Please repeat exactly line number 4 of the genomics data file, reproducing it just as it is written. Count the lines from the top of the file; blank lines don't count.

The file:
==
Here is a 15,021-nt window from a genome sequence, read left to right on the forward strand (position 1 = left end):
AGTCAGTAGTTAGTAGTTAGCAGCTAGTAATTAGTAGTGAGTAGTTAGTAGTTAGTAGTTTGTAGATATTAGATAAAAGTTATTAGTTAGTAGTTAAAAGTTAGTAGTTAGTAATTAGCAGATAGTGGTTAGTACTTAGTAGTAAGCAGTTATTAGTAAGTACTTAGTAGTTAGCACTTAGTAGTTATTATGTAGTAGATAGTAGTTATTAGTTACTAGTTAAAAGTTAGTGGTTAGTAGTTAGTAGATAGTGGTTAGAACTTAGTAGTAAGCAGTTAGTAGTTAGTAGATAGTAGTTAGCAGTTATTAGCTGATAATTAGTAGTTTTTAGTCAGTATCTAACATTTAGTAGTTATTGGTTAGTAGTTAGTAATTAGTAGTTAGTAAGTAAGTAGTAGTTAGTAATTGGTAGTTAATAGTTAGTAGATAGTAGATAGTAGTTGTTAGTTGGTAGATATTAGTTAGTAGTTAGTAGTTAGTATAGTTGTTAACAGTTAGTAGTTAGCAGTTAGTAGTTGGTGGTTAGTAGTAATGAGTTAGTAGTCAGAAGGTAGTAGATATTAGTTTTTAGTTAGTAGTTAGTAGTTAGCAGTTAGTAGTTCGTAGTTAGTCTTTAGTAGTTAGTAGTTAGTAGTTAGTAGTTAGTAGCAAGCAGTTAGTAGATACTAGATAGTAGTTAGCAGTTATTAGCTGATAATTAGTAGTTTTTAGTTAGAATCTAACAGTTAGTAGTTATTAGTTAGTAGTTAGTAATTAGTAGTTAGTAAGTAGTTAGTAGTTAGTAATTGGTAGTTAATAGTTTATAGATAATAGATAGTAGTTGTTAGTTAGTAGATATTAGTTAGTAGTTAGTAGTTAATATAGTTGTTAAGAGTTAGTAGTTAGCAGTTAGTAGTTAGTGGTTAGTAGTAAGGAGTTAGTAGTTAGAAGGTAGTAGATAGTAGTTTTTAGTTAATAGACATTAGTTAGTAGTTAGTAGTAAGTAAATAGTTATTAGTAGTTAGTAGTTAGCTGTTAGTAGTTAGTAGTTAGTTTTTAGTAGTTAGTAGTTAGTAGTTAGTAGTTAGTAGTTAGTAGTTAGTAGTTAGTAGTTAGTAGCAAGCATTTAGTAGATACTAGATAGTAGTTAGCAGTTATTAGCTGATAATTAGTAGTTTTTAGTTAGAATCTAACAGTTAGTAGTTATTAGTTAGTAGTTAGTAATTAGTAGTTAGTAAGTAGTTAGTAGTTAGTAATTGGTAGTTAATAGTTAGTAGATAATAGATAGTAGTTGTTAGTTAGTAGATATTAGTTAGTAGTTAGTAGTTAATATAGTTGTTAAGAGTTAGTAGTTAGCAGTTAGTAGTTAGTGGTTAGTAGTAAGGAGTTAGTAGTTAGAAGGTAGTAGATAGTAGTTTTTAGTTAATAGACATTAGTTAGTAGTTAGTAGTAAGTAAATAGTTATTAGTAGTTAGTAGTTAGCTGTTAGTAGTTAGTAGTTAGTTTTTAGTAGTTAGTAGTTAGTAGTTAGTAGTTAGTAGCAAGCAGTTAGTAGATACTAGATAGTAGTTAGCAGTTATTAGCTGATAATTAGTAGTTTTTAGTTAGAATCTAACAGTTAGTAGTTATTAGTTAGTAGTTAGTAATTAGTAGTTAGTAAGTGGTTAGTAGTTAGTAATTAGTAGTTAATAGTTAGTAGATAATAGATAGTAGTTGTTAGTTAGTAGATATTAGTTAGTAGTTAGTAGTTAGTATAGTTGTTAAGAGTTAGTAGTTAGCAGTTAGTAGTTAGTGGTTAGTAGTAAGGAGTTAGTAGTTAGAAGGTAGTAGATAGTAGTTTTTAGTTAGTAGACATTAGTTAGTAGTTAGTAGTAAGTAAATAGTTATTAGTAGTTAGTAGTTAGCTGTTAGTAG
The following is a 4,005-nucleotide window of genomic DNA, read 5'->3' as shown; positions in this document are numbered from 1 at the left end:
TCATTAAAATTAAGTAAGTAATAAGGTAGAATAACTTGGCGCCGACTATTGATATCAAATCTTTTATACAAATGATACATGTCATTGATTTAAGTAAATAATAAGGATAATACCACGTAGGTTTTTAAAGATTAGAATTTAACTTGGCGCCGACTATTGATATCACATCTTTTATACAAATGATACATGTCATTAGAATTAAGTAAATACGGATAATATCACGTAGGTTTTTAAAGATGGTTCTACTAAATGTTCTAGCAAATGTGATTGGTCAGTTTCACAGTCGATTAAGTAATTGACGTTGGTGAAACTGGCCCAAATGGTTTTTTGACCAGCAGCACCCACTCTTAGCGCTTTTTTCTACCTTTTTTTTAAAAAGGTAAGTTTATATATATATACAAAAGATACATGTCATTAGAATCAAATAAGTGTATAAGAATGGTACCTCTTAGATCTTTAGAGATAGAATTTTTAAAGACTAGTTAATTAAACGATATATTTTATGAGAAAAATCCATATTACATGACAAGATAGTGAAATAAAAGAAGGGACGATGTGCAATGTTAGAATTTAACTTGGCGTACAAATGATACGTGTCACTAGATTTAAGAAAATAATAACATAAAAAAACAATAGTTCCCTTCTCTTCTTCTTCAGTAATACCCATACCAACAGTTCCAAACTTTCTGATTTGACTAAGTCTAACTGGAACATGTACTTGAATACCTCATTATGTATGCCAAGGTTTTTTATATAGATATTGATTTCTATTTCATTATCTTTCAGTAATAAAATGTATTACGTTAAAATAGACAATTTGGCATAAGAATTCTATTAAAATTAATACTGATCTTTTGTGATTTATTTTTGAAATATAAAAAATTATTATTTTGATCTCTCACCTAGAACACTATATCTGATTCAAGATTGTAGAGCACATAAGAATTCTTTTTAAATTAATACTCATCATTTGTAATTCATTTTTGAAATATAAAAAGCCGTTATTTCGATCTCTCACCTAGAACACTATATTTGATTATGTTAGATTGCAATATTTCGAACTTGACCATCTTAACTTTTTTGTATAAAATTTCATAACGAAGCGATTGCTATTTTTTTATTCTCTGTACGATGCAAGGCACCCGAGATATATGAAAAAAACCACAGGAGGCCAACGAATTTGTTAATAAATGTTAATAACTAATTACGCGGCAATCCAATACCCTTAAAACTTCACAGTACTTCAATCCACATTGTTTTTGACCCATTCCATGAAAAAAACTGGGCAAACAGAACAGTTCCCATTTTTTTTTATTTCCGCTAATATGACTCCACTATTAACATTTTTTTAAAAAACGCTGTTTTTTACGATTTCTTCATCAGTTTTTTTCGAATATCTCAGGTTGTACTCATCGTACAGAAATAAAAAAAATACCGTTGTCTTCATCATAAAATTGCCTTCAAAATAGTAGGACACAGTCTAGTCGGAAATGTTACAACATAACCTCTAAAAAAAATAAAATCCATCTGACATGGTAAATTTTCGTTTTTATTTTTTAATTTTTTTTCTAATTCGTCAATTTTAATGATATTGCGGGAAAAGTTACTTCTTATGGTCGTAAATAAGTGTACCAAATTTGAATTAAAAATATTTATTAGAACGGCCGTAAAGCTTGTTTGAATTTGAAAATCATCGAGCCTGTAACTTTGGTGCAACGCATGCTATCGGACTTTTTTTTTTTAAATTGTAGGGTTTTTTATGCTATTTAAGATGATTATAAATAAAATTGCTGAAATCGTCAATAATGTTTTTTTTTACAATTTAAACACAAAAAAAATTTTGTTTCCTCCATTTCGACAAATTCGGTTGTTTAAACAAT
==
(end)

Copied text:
TCATTAAAATTAAGTAAGTAATAAGGTAGAATAACTTGGCGCCGACTATTGATATCAAATCTTTTATACAAATGATACATGTCATTGATTTAAGTAAATAATAAGGATAATACCACGTAGGTTTTTAAAGATTAGAATTTAACTTGGCGCCGACTATTGATATCACATCTTTTATACAAATGATACATGTCATTAGAATTAAGTAAATACGGATAATATCACGTAGGTTTTTAAAGATGGTTCTACTAAATGTTCTAGCAAATGTGATTGGTCAGTTTCACAGTCGATTAAGTAATTGACGTTGGTGAAACTGGCCCAAATGGTTTTTTGACCAGCAGCACCCACTCTTAGCGCTTTTTTCTACCTTTTTTTTAAAAAGGTAAGTTTATATATATATACAAAAGATACATGTCATTAGAATCAAATAAGTGTATAAGAATGGTACCTCTTAGATCTTTAGAGATAGAATTTTTAAAGACTAGTTAATTAAACGATATATTTTATGAGAAAAATCCATATTACATGACAAGATAGTGAAATAAAAGAAGGGACGATGTGCAATGTTAGAATTTAACTTGGCGTACAAATGATACGTGTCACTAGATTTAAGAAAATAATAACATAAAAAAACAATAGTTCCCTTCTCTTCTTCTTCAGTAATACCCATACCAACAGTTCCAAACTTTCTGATTTGACTAAGTCTAACTGGAACATGTACTTGAATACCTCATTATGTATGCCAAGGTTTTTTATATAGATATTGATTTCTATTTCATTATCTTTCAGTAATAAAATGTATTACGTTAAAATAGACAATTTGGCATAAGAATTCTATTAAAATTAATACTGATCTTTTGTGATTTATTTTTGAAATATAAAAAATTATTATTTTGATCTCTCACCTAGAACACTATATCTGATTCAAGATTGTAGAGCACATAAGAATTCTTTTTAAATTAATACTCATCATTTGTAATTCATTTTTGAAATATAAAAAGCCGTTATTTCGATCTCTCACCTAGAACACTATATTTGATTATGTTAGATTGCAATATTTCGAACTTGACCATCTTAACTTTTTTGTATAAAATTTCATAACGAAGCGATTGCTATTTTTTTATTCTCTGTACGATGCAAGGCACCCGAGATATATGAAAAAAACCACAGGAGGCCAACGAATTTGTTAATAAATGTTAATAACTAATTACGCGGCAATCCAATACCCTTAAAACTTCACAGTACTTCAATCCACATTGTTTTTGACCCATTCCATGAAAAAAACTGGGCAAACAGAACAGTTCCCATTTTTTTTTATTTCCGCTAATATGACTCCACTATTAACATTTTTTTAAAAAACGCTGTTTTTTACGATTTCTTCATCAGTTTTTTTCGAATATCTCAGGTTGTACTCATCGTACAGAAATAAAAAAAATACCGTTGTCTTCATCATAAAATTGCCTTCAAAATAGTAGGACACAGTCTAGTCGGAAATGTTACAACATAACCTCTAAAAAAAATAAAATCCATCTGACATGGTAAATTTTCGTTTTTATTTTTTAATTTTTTTTCTAATTCGTCAATTTTAATGATATTGCGGGAAAAGTTACTTCTTATGGTCGTAAATAAGTGTACCAAATTTGAATTAAAAATATTTATTAGAACGGCCGTAAAGCTTGTTTGAATTTGAAAATCATCGAGCCTGTAACTTTGGTGCAACGCATGCTATCGGACTTTTTTTTTTTAAATTGTAGGGTTTTTTATGCTATTTAAGATGATTATAAATAAAATTGCTGAAATCGTCAATAATGTTTTTTTTTACAATTTAAACACAAAAAAAATTTTGTTTCCTCCATTTCGACAAATTCGGTTGTTTAAACAAT